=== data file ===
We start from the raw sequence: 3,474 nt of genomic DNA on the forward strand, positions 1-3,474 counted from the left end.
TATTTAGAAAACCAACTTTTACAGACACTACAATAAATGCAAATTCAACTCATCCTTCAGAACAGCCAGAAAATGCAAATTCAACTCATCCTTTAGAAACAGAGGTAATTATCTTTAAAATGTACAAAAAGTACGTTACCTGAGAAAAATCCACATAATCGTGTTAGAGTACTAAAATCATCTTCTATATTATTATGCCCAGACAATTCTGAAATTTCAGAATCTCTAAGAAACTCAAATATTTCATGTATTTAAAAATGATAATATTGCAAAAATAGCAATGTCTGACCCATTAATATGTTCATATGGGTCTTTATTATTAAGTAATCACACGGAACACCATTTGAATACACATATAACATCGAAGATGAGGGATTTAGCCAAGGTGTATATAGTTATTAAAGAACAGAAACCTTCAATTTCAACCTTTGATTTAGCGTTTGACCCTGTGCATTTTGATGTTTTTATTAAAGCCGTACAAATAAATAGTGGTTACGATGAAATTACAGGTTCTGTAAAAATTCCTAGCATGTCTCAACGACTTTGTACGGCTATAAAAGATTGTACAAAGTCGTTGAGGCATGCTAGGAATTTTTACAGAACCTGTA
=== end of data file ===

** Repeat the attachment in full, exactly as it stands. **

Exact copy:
We start from the raw sequence: 3,474 nt of genomic DNA on the forward strand, positions 1-3,474 counted from the left end.
TATTTAGAAAACCAACTTTTACAGACACTACAATAAATGCAAATTCAACTCATCCTTCAGAACAGCCAGAAAATGCAAATTCAACTCATCCTTTAGAAACAGAGGTAATTATCTTTAAAATGTACAAAAAGTACGTTACCTGAGAAAAATCCACATAATCGTGTTAGAGTACTAAAATCATCTTCTATATTATTATGCCCAGACAATTCTGAAATTTCAGAATCTCTAAGAAACTCAAATATTTCATGTATTTAAAAATGATAATATTGCAAAAATAGCAATGTCTGACCCATTAATATGTTCATATGGGTCTTTATTATTAAGTAATCACACGGAACACCATTTGAATACACATATAACATCGAAGATGAGGGATTTAGCCAAGGTGTATATAGTTATTAAAGAACAGAAACCTTCAATTTCAACCTTTGATTTAGCGTTTGACCCTGTGCATTTTGATGTTTTTATTAAAGCCGTACAAATAAATAGTGGTTACGATGAAATTACAGGTTCTGTAAAAATTCCTAGCATGTCTCAACGACTTTGTACGGCTATAAAAGATTGTACAAAGTCGTTGAGGCATGCTAGGAATTTTTACAGAACCTGTA